The Royal One HTML version
It was the morning Andre anticipated ever since he learned about the competition in
school. He didn’t want to have any part of it, afraid it would mean dire consequences if he
didn’t win. But that wasn’t the point at all. The point was to find the next king and queen of
the country of Rengal.
For centuries, the country had been run the same, electing new rulers through a
competition. But as a result of the overpopulation decades earlier, parliament had decided to
change the rules of the game.
During the months of January, May, June, and December of every year, mothers
would be allowed to give birth. Any child born before or after wouldn’t be kept. It was a rule,
which Andre thought to be ridiculous. He had lost a brother from his mother’s early delivery
and made a vow that day to do whatever possible to change the rules. That law worked for a
couple of years, until there was another problem, allowing every child to enter the
competition would take a fairly long time. So, another law came into effect regarding the
competition. Only males born in the month of May and females born in the month of June
would be allowed to compete. This helped limit the amount of kids eligible once they turned
eighteen so the competition would be ready to start in the month of July.
Unsure whether to be happy that this day had finally arrived or nervous about what’s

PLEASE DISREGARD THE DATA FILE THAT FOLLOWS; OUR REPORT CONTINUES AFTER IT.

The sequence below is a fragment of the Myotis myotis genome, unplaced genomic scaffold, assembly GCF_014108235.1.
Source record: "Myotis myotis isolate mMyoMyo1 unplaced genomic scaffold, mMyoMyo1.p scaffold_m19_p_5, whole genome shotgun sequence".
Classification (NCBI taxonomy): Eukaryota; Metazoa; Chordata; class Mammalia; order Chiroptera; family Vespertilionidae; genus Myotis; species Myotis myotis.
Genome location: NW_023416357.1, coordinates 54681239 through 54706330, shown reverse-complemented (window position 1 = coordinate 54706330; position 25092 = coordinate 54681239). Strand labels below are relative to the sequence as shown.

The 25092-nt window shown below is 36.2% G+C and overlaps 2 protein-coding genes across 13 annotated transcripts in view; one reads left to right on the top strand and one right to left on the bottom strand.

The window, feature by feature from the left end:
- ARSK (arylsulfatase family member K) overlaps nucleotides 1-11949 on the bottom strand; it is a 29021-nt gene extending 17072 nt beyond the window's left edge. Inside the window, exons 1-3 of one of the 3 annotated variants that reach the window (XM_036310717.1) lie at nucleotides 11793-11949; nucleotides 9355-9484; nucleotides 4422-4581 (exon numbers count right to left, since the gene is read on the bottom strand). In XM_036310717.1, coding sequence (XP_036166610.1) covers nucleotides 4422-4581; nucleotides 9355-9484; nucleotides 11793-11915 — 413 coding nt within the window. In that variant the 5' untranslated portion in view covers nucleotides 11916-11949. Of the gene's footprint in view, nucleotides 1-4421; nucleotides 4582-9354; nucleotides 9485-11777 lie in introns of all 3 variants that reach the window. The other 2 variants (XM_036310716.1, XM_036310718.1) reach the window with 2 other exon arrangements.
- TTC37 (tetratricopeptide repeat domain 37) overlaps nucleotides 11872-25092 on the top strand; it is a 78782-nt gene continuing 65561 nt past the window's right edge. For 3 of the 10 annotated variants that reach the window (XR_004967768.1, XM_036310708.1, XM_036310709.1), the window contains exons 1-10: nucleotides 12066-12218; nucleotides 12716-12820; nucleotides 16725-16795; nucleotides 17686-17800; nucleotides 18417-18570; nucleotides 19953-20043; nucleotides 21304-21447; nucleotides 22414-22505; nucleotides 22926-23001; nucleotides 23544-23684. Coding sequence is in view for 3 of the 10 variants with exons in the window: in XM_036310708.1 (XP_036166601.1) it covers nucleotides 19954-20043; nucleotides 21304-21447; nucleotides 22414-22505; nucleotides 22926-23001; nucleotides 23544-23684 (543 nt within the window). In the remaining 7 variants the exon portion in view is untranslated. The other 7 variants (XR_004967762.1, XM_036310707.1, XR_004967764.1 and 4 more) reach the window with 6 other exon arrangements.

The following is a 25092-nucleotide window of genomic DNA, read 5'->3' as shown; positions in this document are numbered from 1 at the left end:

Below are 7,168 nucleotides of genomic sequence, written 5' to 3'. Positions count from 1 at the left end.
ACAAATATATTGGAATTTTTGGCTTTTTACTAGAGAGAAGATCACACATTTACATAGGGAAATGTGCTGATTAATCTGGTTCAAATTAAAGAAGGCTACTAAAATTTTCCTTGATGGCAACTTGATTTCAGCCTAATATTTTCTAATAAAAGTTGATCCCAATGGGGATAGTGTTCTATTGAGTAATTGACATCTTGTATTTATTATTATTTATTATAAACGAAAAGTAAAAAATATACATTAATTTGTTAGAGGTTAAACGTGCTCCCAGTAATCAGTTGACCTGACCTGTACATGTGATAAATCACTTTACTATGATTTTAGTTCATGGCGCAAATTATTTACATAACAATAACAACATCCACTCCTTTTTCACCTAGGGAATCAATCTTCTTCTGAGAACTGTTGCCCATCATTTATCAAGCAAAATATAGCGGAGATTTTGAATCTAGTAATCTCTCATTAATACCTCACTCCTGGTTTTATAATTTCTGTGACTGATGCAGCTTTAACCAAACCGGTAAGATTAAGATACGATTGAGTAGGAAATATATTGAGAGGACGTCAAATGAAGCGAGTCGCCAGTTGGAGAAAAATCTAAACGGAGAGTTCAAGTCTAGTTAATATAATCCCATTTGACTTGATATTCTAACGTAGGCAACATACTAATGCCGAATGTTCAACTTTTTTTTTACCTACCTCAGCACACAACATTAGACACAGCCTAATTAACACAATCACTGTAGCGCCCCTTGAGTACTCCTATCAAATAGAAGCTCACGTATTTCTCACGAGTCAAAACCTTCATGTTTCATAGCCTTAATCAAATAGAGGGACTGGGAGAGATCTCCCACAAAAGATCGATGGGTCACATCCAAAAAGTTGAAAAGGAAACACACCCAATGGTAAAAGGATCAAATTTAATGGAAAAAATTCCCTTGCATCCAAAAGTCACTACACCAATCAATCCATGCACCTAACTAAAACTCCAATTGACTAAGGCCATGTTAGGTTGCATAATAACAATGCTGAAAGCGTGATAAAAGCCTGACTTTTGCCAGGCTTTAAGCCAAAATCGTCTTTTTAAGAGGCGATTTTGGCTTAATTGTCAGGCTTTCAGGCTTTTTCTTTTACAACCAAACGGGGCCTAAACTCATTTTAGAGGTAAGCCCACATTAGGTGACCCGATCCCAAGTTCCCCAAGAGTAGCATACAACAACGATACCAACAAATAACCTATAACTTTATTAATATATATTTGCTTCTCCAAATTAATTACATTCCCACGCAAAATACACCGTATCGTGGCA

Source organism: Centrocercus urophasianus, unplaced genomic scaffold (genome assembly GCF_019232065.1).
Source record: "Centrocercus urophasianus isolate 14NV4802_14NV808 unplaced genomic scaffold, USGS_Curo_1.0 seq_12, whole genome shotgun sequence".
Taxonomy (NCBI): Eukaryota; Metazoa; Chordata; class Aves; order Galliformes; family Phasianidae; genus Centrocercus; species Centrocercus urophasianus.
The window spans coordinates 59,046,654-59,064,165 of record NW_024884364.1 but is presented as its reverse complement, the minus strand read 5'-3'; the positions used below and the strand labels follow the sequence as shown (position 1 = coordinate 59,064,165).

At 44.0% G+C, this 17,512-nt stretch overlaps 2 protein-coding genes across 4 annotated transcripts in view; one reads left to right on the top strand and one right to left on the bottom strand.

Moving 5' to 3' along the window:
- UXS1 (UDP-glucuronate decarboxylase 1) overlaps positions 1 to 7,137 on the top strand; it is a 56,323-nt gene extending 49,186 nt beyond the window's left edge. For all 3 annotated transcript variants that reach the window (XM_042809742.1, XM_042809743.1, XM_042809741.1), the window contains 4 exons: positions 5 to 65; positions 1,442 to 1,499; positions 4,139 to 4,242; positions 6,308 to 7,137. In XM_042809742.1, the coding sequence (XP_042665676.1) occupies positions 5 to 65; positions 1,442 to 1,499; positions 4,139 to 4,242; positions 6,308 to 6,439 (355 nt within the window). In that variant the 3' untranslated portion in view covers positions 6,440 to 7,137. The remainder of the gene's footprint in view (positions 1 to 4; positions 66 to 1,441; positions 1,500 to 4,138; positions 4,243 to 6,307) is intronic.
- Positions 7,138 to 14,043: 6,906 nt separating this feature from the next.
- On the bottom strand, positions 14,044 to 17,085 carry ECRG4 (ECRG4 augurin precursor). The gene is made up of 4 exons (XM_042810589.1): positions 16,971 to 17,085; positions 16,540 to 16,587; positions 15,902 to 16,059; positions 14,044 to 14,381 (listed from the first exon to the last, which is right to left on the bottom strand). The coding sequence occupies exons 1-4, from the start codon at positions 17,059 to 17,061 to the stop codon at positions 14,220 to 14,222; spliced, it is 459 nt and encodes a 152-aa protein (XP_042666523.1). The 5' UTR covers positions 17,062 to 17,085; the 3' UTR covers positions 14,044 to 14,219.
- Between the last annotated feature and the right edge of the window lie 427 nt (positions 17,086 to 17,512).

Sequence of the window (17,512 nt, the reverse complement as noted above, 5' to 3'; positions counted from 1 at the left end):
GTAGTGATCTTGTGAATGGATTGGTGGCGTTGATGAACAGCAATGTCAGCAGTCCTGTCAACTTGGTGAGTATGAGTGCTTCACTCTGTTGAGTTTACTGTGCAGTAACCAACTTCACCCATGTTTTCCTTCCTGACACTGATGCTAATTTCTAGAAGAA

yet to happen, Andre got up from bed and dressed with the clothes sent over from the palace.
It was a custom tradition for all the young males to wear the same black pants, white dress
shirt, and red tie; and the young females to wear the same knee length red, black, and white
colored dress. Both attires representing the country’s official colors.
In the break of dawn, Andre’s parents, Diane and Lenny Pearson, prepared a special
morning meal so they could celebrate this event as a family first before making it national.
His younger sister, Cindy, didn’t seem to fully understand what the whole event was about,
but he knew she would learn soon.
“Morning sweetie,” his mother exclaimed as soon as she saw him. “My, don’t you look
so handsome. I bet all the girls won’t be able to take their eyes off of you. Oh, I wish they
allowed parents to accompany their children.” She looked him up and down and smiled.
Then with one tear streaming down her left cheek, she embraced Andre tightly.
“Oh, mom,” he said, returning the hug. “Mom, it’s okay. Don’t cry,” but she
wouldn’t let go. His father stepped into the living room and saw Andre stuck in the embrace.
“Oh, honey. You’ll wrinkle the shirt,” Andre’s father said and pulled his wife’s arms